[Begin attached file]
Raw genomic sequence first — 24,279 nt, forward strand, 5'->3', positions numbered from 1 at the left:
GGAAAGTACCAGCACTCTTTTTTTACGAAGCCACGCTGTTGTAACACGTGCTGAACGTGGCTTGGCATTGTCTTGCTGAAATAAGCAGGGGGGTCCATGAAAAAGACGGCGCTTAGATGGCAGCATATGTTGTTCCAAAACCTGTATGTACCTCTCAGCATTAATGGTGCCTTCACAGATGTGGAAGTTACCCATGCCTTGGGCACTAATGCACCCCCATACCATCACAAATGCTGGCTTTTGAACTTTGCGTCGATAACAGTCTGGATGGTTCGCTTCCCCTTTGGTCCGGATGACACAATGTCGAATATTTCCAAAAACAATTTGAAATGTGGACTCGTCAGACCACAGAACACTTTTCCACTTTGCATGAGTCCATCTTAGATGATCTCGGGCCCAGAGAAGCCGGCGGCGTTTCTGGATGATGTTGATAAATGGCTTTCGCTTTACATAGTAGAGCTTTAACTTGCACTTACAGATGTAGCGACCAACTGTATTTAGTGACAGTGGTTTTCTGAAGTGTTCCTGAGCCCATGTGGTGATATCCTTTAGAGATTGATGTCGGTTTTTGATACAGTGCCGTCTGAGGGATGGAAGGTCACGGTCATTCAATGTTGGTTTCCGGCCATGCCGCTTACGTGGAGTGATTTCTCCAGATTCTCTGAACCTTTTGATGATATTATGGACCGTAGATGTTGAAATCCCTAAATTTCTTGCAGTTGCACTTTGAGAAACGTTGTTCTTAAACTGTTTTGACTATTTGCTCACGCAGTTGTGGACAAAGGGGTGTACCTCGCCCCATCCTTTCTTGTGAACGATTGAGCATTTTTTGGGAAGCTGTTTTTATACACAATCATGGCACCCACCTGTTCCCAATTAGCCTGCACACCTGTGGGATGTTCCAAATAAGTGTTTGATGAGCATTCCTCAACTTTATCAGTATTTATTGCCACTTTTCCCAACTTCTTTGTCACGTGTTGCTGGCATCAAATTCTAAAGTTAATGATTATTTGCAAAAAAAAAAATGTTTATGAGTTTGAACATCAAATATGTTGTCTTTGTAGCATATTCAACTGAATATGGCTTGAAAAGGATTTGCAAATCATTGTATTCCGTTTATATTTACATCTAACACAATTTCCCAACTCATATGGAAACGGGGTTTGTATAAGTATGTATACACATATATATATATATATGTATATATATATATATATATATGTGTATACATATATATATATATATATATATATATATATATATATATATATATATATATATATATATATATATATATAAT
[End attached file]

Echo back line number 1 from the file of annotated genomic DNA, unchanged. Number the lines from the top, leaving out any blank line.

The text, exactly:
Raw genomic sequence first — 24,279 nt, forward strand, 5'->3', positions numbered from 1 at the left: